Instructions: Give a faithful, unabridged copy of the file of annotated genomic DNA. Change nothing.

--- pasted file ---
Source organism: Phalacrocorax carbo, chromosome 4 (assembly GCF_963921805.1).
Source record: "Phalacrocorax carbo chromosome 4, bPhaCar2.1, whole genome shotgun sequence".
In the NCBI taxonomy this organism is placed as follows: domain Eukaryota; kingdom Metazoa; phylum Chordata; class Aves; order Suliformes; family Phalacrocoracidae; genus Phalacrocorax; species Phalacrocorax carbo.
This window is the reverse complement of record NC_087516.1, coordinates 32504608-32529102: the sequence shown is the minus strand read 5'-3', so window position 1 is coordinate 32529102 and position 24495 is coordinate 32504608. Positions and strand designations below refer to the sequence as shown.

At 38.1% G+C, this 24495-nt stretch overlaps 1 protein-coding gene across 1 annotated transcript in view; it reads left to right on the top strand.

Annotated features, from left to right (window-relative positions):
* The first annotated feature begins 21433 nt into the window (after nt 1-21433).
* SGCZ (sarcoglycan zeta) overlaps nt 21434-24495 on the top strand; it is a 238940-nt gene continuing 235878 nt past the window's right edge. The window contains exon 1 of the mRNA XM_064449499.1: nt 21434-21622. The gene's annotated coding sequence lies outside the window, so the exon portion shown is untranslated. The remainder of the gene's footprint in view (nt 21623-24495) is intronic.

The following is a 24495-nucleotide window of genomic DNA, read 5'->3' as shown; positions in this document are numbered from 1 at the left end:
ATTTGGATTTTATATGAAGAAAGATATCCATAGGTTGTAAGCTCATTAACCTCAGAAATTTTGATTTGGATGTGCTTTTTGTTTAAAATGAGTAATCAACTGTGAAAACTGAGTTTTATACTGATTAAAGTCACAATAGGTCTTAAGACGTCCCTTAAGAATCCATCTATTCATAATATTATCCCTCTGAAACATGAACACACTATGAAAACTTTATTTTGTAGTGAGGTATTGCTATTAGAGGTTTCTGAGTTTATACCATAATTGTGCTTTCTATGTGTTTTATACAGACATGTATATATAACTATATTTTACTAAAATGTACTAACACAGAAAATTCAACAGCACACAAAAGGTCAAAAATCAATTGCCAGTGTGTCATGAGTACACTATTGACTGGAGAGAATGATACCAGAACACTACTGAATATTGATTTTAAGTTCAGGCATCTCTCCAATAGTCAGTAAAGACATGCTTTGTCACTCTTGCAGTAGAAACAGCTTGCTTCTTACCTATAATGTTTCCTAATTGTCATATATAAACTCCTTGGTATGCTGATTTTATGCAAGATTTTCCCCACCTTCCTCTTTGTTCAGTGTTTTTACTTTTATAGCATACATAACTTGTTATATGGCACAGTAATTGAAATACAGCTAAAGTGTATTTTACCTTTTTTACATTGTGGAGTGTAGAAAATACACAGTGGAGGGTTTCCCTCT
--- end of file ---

Source organism: Phalacrocorax carbo, chromosome 4 (assembly GCF_963921805.1).
Source record: "Phalacrocorax carbo chromosome 4, bPhaCar2.1, whole genome shotgun sequence".
In the NCBI taxonomy this organism is placed as follows: domain Eukaryota; kingdom Metazoa; phylum Chordata; class Aves; order Suliformes; family Phalacrocoracidae; genus Phalacrocorax; species Phalacrocorax carbo.
This window is the reverse complement of record NC_087516.1, coordinates 32504608-32529102: the sequence shown is the minus strand read 5'-3', so window position 1 is coordinate 32529102 and position 24495 is coordinate 32504608. Positions and strand designations below refer to the sequence as shown.

At 38.1% G+C, this 24495-nt stretch overlaps 1 protein-coding gene across 1 annotated transcript in view; it reads left to right on the top strand.

Annotated features, from left to right (window-relative positions):
* The first annotated feature begins 21433 nt into the window (after nt 1-21433).
* SGCZ (sarcoglycan zeta) overlaps nt 21434-24495 on the top strand; it is a 238940-nt gene continuing 235878 nt past the window's right edge. The window contains exon 1 of the mRNA XM_064449499.1: nt 21434-21622. The gene's annotated coding sequence lies outside the window, so the exon portion shown is untranslated. The remainder of the gene's footprint in view (nt 21623-24495) is intronic.

The following is a 24495-nucleotide window of genomic DNA, read 5'->3' as shown; positions in this document are numbered from 1 at the left end:
ATTTGGATTTTATATGAAGAAAGATATCCATAGGTTGTAAGCTCATTAACCTCAGAAATTTTGATTTGGATGTGCTTTTTGTTTAAAATGAGTAATCAACTGTGAAAACTGAGTTTTATACTGATTAAAGTCACAATAGGTCTTAAGACGTCCCTTAAGAATCCATCTATTCATAATATTATCCCTCTGAAACATGAACACACTATGAAAACTTTATTTTGTAGTGAGGTATTGCTATTAGAGGTTTCTGAGTTTATACCATAATTGTGCTTTCTATGTGTTTTATACAGACATGTATATATAACTATATTTTACTAAAATGTACTAACACAGAAAATTCAACAGCACACAAAAGGTCAAAAATCAATTGCCAGTGTGTCATGAGTACACTATTGACTGGAGAGAATGATACCAGAACACTACTGAATATTGATTTTAAGTTCAGGCATCTCTCCAATAGTCAGTAAAGACATGCTTTGTCACTCTTGCAGTAGAAACAGCTTGCTTCTTACCTATAATGTTTCCTAATTGTCATATATAAACTCCTTGGTATGCTGATTTTATGCAAGATTTTCCCCACCTTCCTCTTTGTTCAGTGTTTTTACTTTTATAGCATACATAACTTGTTATATGGCACAGTAATTGAAATACAGCTAAAGTGTATTTTACCTTTTTTACATTGTGGAGTGTAGAAAATACACAGTGGAGGGTTTCCCTCT